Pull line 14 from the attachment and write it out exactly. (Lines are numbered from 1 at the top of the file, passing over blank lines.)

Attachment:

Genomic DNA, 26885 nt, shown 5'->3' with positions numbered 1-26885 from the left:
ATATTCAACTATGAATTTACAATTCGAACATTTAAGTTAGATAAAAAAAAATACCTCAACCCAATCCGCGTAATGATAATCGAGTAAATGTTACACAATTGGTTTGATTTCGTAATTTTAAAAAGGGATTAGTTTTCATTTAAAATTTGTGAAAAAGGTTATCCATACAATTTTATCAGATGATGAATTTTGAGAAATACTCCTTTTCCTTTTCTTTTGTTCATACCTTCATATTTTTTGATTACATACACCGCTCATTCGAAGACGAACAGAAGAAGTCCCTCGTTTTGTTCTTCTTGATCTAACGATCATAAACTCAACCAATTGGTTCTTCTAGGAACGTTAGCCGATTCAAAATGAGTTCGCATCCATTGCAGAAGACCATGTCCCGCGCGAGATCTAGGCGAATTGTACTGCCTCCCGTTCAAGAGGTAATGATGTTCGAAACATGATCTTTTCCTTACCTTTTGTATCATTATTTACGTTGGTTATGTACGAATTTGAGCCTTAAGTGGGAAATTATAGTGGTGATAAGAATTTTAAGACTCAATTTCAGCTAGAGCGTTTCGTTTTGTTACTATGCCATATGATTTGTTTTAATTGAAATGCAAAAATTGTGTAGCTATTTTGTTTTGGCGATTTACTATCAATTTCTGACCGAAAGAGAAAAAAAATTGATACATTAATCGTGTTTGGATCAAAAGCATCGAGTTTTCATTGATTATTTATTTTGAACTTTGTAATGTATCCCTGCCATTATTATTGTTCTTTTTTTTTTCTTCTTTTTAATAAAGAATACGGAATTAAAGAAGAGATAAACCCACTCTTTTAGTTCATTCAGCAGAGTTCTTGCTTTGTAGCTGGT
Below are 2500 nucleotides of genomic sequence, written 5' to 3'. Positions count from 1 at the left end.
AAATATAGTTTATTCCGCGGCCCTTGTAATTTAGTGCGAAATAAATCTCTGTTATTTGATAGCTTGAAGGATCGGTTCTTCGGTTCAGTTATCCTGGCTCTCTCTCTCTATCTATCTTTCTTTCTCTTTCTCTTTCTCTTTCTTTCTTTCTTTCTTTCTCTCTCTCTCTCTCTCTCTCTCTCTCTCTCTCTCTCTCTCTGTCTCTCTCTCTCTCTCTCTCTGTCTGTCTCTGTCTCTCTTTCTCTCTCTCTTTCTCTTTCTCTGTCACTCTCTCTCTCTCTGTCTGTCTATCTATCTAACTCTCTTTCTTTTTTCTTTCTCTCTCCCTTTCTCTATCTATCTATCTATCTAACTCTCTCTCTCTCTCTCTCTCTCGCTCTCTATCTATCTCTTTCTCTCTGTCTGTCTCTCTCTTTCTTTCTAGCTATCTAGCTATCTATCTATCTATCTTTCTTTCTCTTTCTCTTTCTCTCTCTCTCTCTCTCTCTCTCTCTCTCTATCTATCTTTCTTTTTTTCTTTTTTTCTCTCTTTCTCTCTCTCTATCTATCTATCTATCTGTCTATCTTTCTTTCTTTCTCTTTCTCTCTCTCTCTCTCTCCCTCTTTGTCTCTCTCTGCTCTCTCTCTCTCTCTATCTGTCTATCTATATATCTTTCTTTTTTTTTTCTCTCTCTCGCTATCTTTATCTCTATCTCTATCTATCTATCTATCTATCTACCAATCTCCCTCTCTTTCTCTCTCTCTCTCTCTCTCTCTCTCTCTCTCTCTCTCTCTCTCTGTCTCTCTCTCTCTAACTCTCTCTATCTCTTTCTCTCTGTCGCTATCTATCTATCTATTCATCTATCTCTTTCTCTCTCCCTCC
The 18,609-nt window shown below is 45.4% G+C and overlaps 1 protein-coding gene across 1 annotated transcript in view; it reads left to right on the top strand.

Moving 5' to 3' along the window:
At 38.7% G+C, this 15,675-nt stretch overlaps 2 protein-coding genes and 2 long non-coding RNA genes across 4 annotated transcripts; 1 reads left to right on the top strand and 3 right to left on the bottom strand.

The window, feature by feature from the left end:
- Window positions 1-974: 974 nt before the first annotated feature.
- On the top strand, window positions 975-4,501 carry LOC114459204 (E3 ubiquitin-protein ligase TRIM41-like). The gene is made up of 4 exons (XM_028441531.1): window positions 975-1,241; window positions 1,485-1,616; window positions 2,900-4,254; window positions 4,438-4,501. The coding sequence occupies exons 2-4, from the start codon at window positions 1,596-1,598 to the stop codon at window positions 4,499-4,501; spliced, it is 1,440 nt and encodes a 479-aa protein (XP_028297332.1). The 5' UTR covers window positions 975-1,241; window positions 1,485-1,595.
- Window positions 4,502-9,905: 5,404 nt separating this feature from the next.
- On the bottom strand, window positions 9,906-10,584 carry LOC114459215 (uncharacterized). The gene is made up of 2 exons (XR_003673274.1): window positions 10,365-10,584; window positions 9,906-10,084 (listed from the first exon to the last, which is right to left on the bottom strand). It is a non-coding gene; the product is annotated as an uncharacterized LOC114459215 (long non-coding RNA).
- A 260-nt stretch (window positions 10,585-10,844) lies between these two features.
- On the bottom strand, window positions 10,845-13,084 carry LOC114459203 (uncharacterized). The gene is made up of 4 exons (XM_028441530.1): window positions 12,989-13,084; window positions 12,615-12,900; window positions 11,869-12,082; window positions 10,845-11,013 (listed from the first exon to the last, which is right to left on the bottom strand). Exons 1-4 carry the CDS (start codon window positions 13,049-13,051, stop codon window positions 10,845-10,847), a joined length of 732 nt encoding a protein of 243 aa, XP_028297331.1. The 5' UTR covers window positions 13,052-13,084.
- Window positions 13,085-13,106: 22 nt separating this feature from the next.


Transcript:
- On the bottom strand, window positions 10,845-13,084 carry LOC114459203 (uncharacterized). The gene is made up of 4 exons (XM_028441530.1): window positions 12,989-13,084; window positions 12,615-12,900; window positions 11,869-12,082; window positions 10,845-11,013 (listed from the first exon to the last, which is right to left on the bottom strand). Exons 1-4 carry the CDS (start codon window positions 13,049-13,051, stop codon window positions 10,845-10,847), a joined length of 732 nt encoding a protein of 243 aa, XP_028297331.1. The 5' UTR covers window positions 13,052-13,084.